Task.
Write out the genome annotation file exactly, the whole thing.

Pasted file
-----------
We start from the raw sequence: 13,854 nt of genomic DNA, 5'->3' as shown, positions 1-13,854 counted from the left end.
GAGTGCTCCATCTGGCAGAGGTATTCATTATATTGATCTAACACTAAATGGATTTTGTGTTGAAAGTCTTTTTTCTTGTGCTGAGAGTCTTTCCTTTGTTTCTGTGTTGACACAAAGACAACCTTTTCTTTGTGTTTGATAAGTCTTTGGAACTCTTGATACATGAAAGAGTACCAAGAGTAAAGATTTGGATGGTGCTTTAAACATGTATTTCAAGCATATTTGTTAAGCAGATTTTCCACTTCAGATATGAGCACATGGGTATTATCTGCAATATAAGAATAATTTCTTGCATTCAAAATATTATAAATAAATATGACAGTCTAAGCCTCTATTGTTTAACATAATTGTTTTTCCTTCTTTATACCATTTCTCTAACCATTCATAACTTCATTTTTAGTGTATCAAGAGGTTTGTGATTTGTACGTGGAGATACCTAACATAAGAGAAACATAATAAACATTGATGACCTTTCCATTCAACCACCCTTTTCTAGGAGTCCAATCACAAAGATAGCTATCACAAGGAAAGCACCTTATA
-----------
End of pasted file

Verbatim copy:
We start from the raw sequence: 13,854 nt of genomic DNA, 5'->3' as shown, positions 1-13,854 counted from the left end.
GAGTGCTCCATCTGGCAGAGGTATTCATTATATTGATCTAACACTAAATGGATTTTGTGTTGAAAGTCTTTTTTCTTGTGCTGAGAGTCTTTCCTTTGTTTCTGTGTTGACACAAAGACAACCTTTTCTTTGTGTTTGATAAGTCTTTGGAACTCTTGATACATGAAAGAGTACCAAGAGTAAAGATTTGGATGGTGCTTTAAACATGTATTTCAAGCATATTTGTTAAGCAGATTTTCCACTTCAGATATGAGCACATGGGTATTATCTGCAATATAAGAATAATTTCTTGCATTCAAAATATTATAAATAAATATGACAGTCTAAGCCTCTATTGTTTAACATAATTGTTTTTCCTTCTTTATACCATTTCTCTAACCATTCATAACTTCATTTTTAGTGTATCAAGAGGTTTGTGATTTGTACGTGGAGATACCTAACATAAGAGAAACATAATAAACATTGATGACCTTTCCATTCAACCACCCTTTTCTAGGAGTCCAATCACAAAGATAGCTATCACAAGGAAAGCACCTTATA